Jace Lasek of Besnard Lakes on How Carl Sagan Changed His Life

Categories: Interviews

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Richmond Lam
Since 2003, Montreal's The Besnard Lakes have produced a catalogue of some of the finest psychedelic rock out there. Led by the husband-wife team of Jace Lasek and Olga Goreas, the group released their stunning Until in Excess, Imperceptible UFO earlier this year as the follow-up to 2010's excellent The Besnard Lakes Are The Roaring Night. We could continue casting superlatives onto the group, but others have done that in droves, as evidenced by the amount of Polaris Prize nominations their albums have received.

The Besnard Lakes bring their moody and majestic groove-thing to Dada Saturday night, and we spoke to Lasek about Carl Sagan, working and living with his wife and funny relatives.

Let's start with something pretty weird. In 2010, I caught your South by Southwest set at Stubbs, and the couple next to me started chatting me up. The man asked me if I knew anything about your band and I went on about what I knew about you guys as if I was educating them. They both start laughing and then admit to me that they're your Aunt and Uncle.

[laughs] No way! That's Bob and Norma! Oh, my God, that's hilarious. Yeah, my Mom was there too because she was visiting my Aunt and Uncle in Lafayette, Louisiana where they live. So they all came to Austin to see us play that year. It's basically the only time my entire family has been in America together, and you were there for it! That's pretty awesome.

Speaking of that tour in 2010, the group would come on to the stage as audio from Carl Sagan's Cosmos played. Are you still doing that or have you moved on?

Yeah, we do it from time to time, still. I love Carl Sagan. he kind of changed my life when I discovered the Cosmos series about ten years ago. It totally blew my mind. I feel such a reverence for him because when Olga and I first got married, I'd come home from work and we'd sit around and watch the show and probably get high. His ability to explain concepts in layman's terms, so we could all underrstand what's going on in the universe, was like discovering a new religion for me. I love being insignificant on this tiny speck of the universe. It's a beautiful concept and he was a beautful orator. So, yeah, I took a few snippets from that and realized it would be cool to use as an intro. I've always wanted to slip Carl into one of our songs, but it's tough to do that. It's like, "How do I write a song about Carl Sagan without it being the cheesiest fucking thing ever?" I'm still working on it, but I just haven't gotten there yet.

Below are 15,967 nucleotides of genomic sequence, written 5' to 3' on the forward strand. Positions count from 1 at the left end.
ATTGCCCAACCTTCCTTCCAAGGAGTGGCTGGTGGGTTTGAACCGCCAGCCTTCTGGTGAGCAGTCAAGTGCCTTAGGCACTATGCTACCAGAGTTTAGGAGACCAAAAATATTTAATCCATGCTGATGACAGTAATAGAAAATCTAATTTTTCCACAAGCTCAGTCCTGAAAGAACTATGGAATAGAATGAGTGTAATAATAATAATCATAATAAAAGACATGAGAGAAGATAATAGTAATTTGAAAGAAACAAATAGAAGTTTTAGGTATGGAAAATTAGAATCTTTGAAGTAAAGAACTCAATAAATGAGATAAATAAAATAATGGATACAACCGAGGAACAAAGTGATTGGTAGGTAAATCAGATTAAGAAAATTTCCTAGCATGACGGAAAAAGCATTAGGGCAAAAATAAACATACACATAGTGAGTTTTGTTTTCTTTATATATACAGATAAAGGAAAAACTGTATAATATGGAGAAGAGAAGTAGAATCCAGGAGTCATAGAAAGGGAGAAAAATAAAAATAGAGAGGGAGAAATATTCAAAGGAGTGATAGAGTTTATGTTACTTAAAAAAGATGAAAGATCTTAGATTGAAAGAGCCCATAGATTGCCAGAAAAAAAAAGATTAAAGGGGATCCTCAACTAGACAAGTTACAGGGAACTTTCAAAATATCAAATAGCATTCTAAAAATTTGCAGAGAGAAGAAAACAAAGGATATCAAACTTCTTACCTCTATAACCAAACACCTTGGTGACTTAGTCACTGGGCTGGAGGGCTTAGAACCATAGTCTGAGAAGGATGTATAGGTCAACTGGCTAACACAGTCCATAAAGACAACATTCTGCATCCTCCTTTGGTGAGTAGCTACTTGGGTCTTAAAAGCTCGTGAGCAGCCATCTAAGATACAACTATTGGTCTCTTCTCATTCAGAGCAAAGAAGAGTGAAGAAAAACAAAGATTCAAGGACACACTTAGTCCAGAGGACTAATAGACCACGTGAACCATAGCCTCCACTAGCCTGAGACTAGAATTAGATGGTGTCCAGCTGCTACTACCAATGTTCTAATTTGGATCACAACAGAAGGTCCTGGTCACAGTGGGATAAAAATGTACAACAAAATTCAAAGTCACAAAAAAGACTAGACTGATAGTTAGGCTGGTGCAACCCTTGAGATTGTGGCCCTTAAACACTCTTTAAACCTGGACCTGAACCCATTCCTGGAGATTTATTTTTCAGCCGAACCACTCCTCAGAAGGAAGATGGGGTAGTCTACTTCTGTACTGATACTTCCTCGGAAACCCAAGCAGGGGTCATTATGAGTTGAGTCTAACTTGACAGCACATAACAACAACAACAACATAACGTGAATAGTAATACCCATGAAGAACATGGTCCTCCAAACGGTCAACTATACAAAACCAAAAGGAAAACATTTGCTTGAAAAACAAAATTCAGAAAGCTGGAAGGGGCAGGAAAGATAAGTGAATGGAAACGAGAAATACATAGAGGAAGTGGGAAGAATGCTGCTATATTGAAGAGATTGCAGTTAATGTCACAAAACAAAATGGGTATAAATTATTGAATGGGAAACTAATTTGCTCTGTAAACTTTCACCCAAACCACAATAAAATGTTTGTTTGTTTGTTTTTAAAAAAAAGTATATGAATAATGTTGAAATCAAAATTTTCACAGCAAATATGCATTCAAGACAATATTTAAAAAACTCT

Critics and fans often refer to the band as "ambient" or "cinematic," but the Besnard Lakes are a hard-core psychedelic band, right?

Oh, yeah. When we describe ourselves, we say we're either a psychedelic band or a progressive band. Cinematic gets used because of the atmospheric shit we use, but I think we're always taking the position of a psychedelic band. To me, psychedelic means experimentation and trying things to see what happens next and then playing with the different sounds and structures of a song and then creating an atmosphere. Psychedelic is the only real genre we fit into, because it allows for that experimentation. The prog-rock thing is weird, because so many people consider Pink Floyd to be prog-rock, especially after Dark Side of the Moon, but that's always felt more psychedelic to me. In the 60's, psychedelic musicians were doing things with vocals that other bands hadn't done before, so they were experimenting too.


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